While our study focused on the academic side of things, the personal impacts from COVID-19 need to be acknowledged — sickness from COVID-19 and its sequelae, family loss from COVID-19, financial struggle, and racial targeting of Asians to name a few. COVID-19 has influenced many families' livelihood and changed our understanding of ourselves, others, and the world in unprecedented ways.
Fast forward to today — medical students are used to learning and living in a world with an ongoing pandemic, and medical education and residency application process have adapted to this new normal. The once-crippling uncertainty surrounding COVID-19 and disastrous PPE shortages have passed. Yet, COVID-19 continues to be a stressor. In fact, burnout related to "COVID-19 fatigue" has been on the rise and one recent national survey shows one in five physicians intends to leave practice within 2 years.5
Meanwhile, uncertainty continued to persist, as in August 2022 monkeypox was declared a public health emergency in the United States.6 What Dr. Zhang learned as a medical student during the initial months of COVID-19 continues to be relevant: connect with loved ones, understand the changing reality, process the emotions, recognize what is under one's control, have a solution-oriented mindset, and be forgiving and patient with oneself and others.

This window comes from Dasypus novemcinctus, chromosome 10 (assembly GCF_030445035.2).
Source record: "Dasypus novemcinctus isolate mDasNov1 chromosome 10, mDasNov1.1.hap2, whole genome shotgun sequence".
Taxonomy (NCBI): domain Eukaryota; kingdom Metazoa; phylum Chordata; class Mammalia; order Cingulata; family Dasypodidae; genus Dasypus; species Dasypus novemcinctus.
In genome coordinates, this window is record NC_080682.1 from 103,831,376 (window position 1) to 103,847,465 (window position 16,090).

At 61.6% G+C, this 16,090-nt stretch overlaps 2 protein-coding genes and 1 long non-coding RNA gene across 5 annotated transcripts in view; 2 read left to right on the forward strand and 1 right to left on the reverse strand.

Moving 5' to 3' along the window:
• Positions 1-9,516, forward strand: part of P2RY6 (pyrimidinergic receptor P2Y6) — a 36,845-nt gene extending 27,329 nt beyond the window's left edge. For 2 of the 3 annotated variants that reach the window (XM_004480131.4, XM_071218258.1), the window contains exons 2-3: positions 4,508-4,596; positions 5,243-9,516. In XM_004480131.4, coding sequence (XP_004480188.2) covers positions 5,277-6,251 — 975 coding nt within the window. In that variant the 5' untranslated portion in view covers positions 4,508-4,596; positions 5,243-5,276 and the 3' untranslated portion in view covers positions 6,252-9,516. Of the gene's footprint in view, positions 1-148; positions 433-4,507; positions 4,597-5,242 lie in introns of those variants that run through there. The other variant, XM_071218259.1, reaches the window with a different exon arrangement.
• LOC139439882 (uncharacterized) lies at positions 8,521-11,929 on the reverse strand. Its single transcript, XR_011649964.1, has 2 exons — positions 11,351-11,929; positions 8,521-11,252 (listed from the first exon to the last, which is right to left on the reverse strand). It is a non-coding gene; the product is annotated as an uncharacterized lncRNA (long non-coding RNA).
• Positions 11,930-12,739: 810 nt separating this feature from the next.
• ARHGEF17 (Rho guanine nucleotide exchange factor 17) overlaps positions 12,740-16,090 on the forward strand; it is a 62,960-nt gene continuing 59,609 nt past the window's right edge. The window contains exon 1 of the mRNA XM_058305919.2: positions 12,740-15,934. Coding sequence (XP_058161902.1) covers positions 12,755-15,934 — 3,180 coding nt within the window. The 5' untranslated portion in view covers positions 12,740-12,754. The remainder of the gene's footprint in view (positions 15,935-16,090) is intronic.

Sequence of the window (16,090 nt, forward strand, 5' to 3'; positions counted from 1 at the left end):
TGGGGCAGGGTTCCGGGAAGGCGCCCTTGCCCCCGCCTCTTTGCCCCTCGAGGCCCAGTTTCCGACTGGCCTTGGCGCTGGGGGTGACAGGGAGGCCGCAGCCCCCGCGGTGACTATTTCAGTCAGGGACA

Dr. Zhang is a second-year psychiatry resident physician at Saint Elizabeth's Hospital/DC DBH, Washington. Dr. Himelhoch serves as professor and chair of the department of psychiatry at the University of Kentucky, Lexington. His research focuses on developing and studying the efficacy of innovative strategies aimed at improving the health and welfare among people with co-occurring psychiatric and substance use disorders.
1. Association of American Medical Colleges. Important Guidance for Medical Students on Clinical Rotations During the Coronavirus (COVID-19) Outbreak. 2020 Mar 17.
2. Zhang Y et al. Psychiatry Res. 2022;313:114595. doi: 10.1016/j.psychres.2022.114595.
3. Bahethi RR et al. Acad Med. 2021 Jun 1;96(6):859-63. doi: 10.1097/ACM.0000000000003863.
4. Krieger P and Goodnough A. Medical Students, Sidelined for Now, Find New Ways to Fight Coronavirus. The New York Times. 2020 Mar 23.
5. Abbasi J. JAMA. 2022 Apr 19;327(15):1435-7. doi: 10.1001/jama.2022.5074.
6. Department of Health & Human Services. Biden-Harris Administration Bolsters Monkeypox Response; HHS Secretary Becerra Declares Public Health Emergency. 2022 Aug 4.
This article originally appeared on MDedge.com, part of the Medscape Professional Network.
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Image 1: St. Elizabeth's Hospital
Image 2: University of Kentucky, Lexington
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Cite this: Medical Student Well-Being During the COVID-19 Pandemic - Medscape - Jan 09, 2023.